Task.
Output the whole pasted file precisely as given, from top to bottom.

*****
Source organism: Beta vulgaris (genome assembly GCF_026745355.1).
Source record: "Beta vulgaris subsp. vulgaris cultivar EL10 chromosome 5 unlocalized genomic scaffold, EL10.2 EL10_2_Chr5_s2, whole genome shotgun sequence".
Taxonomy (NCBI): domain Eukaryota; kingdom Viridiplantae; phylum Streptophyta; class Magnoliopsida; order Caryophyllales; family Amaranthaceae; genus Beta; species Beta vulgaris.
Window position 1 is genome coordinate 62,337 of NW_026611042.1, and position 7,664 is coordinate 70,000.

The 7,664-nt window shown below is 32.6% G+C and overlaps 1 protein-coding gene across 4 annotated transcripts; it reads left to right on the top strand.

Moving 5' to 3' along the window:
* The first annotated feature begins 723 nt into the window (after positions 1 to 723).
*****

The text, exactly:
Source organism: Beta vulgaris (genome assembly GCF_026745355.1).
Source record: "Beta vulgaris subsp. vulgaris cultivar EL10 chromosome 5 unlocalized genomic scaffold, EL10.2 EL10_2_Chr5_s2, whole genome shotgun sequence".
Taxonomy (NCBI): domain Eukaryota; kingdom Viridiplantae; phylum Streptophyta; class Magnoliopsida; order Caryophyllales; family Amaranthaceae; genus Beta; species Beta vulgaris.
Window position 1 is genome coordinate 62,337 of NW_026611042.1, and position 7,664 is coordinate 70,000.

The 7,664-nt window shown below is 32.6% G+C and overlaps 1 protein-coding gene across 4 annotated transcripts; it reads left to right on the top strand.

Moving 5' to 3' along the window:
* The first annotated feature begins 723 nt into the window (after positions 1 to 723).